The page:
Bacteria Could Have More to do With Obesity Than You May Know

Jun 14 07:40 2010 Brian Garvin Print This Article

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The University Of Maryland School Of Medicine has purported that bacteria can be a contributing factor to those with an obesity predisposition. The human stomach and digestive tract is filled with more than a million bacteria that aid in the breakdown of food and other compounds. The composition of these bacteria along with certain genetic factors can contribute to an individual's obesity during their lifetime.

Genetics have previously played an important in the struggle with obesity. Sixty four percent of adults in the US are either overweight or obese with 25 million children and teens exhibiting the disease. The discovery of bacterial and genetic interactions causing a predisposition is an intriguing find for medical professionals and researchers. These findings provide additional insight regarding the mechanical and functional application of these biological organisms. This research can effectively alter the way obesity is viewed and help obese individuals with medical treatments in the future.

Obesity is a very debilitating disease that can lead to other severe illnesses ranging from type 2 diabetes,Guest Posting cardiovascular problems, and cancer. As of now, the only treatment for obesity is dieting and exercise. For the majority of those suffering from this disease, the present treatment is effective in inhibiting the early onset of these diseases. However, for those who have a genetic inclination towards obesity, as seen in many families, obesity research can help them understand their situation.

The medical professionals who studied the bacteria in the gut used samples from both obese and healthy individuals from an Amish community in Pennsylvania. This demographic was chosen based on relative homogeny of the group both genetically and environmentally. At first, there was little evidence found regarding the bacteria in the gut and obesity. However, once they contributed certain genetic markers and composition, trends were found in the research.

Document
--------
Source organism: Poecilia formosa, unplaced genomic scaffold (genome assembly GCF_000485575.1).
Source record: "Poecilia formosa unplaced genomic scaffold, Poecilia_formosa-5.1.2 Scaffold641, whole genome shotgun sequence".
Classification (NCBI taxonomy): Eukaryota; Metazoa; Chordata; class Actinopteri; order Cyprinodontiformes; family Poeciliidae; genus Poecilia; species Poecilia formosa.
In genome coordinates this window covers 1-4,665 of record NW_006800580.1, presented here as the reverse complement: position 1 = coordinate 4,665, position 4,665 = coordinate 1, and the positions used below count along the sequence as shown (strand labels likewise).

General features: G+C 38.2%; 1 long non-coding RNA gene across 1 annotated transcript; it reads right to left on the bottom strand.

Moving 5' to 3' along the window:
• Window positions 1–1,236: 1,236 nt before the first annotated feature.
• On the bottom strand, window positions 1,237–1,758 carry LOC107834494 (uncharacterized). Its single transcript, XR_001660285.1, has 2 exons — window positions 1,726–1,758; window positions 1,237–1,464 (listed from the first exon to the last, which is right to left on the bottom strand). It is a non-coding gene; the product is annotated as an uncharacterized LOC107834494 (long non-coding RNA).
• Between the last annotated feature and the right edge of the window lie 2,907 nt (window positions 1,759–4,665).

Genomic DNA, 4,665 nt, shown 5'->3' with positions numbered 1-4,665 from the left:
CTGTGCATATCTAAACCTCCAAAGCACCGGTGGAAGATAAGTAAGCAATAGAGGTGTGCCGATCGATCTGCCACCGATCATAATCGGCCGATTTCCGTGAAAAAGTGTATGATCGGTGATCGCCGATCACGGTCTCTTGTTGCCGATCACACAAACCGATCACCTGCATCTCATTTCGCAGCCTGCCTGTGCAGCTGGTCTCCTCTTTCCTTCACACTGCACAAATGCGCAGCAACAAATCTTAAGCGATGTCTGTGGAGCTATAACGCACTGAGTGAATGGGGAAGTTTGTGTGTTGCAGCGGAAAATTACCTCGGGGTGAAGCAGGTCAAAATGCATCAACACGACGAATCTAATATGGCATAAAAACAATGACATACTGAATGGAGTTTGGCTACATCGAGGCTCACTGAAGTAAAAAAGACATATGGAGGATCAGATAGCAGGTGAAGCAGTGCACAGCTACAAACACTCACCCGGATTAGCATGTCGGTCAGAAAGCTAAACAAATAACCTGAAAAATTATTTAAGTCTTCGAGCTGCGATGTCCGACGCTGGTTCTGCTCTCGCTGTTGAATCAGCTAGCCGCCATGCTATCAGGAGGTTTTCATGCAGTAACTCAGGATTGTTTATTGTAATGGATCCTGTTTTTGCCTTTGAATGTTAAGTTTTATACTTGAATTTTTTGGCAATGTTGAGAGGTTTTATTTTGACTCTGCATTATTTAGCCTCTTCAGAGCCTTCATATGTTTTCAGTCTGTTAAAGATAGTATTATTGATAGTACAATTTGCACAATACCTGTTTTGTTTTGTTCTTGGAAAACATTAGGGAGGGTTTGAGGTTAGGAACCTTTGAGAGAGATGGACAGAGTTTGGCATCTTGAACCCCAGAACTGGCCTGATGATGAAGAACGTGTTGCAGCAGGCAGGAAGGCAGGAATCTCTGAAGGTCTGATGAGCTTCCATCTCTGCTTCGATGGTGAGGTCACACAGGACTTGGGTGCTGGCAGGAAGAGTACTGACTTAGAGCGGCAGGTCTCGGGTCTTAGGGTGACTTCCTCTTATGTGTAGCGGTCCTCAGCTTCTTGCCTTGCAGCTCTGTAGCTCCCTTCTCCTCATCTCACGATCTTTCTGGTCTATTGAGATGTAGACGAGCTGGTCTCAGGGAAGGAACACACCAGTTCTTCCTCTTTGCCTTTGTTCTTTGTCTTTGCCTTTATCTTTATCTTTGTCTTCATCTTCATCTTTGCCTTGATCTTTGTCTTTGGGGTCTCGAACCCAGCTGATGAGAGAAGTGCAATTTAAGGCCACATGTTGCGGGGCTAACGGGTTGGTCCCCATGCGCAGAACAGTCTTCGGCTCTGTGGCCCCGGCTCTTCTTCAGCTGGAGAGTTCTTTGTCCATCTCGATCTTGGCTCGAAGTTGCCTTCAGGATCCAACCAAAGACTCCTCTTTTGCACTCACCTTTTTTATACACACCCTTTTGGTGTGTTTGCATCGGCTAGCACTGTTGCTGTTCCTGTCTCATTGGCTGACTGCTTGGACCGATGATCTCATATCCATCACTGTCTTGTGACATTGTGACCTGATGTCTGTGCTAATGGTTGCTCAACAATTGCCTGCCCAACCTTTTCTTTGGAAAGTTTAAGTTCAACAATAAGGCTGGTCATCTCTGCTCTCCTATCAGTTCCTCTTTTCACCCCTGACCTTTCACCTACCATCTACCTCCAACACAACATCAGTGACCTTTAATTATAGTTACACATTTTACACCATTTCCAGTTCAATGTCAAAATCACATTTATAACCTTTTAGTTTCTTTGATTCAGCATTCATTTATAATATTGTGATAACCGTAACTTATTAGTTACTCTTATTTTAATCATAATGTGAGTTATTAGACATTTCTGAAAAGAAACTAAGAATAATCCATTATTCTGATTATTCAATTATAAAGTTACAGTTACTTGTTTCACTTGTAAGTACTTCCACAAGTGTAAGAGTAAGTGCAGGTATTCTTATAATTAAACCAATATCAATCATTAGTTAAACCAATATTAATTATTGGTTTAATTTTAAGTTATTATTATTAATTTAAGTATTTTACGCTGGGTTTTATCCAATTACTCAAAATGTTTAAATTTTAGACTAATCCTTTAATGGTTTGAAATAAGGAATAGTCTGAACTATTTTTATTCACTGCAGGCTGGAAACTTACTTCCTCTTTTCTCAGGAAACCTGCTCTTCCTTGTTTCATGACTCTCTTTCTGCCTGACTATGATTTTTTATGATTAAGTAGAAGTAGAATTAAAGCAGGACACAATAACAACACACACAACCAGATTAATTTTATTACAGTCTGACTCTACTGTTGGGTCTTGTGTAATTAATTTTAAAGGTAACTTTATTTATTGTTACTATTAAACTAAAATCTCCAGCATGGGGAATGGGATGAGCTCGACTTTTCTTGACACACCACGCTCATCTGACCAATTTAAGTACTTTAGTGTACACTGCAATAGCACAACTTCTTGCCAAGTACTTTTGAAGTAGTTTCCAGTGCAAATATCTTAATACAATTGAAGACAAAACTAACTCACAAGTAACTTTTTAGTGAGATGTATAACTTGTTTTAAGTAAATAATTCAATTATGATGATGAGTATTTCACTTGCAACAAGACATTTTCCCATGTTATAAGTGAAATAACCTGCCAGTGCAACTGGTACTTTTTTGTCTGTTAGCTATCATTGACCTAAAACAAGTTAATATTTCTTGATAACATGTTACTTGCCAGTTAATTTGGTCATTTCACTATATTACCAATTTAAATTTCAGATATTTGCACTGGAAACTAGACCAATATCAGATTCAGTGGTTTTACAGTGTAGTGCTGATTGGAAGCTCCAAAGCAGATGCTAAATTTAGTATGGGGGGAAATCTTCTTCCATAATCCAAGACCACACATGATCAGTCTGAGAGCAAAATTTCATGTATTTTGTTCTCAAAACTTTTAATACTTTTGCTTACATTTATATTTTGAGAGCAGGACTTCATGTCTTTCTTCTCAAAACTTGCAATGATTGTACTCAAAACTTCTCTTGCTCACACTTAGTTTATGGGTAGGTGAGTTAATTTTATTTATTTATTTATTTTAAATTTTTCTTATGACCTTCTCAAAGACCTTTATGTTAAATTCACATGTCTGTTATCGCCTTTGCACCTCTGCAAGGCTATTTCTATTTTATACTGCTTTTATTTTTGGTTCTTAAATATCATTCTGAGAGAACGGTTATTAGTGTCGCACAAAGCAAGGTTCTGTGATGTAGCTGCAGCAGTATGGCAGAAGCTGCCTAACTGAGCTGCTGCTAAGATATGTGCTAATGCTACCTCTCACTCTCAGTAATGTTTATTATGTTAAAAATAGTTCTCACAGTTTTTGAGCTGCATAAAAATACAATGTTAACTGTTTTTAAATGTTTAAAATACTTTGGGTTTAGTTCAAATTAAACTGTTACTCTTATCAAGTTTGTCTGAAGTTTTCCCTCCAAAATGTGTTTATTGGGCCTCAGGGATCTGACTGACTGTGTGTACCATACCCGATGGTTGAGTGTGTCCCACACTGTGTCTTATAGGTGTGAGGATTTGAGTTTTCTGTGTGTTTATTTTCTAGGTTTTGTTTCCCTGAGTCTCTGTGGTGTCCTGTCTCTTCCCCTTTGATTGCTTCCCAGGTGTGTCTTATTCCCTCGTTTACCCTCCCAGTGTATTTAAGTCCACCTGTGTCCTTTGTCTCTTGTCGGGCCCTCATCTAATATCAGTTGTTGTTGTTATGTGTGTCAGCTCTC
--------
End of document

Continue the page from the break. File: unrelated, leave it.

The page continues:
The genetic factors were located in the receptor genes for taste as well as a less diverse bacterial population in the gut. This contributed to higher instances of obesity during childhood while higher diversity resulted in lower instances of obesity.

Although the research is relatively new, the findings have been extraordinary. As of now, the use of probiotics - which contain high levels of "good" bacteria - or antibiotics could help regulate the way obesity emerges in individuals.

Despite these medical findings, it is still important to have an active lifestyle. This includes eating healthy foods, rich in vitamins and nutrients, while getting the adequate amount of exercise. Obesity may have a predisposition, but this only means that individuals are more inclined to be so rather than an inevitability. Maintaining your health by eating the proper foods in correct portions, avoiding a sedentary lifestyle, and going to regular doctor appointments can seriously reduce the occurrence of obesity. Nonetheless, however, these findings are crucial to the understanding of obesity and can help millions gain control of their weight.

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Brian Garvin
Brian Garvin

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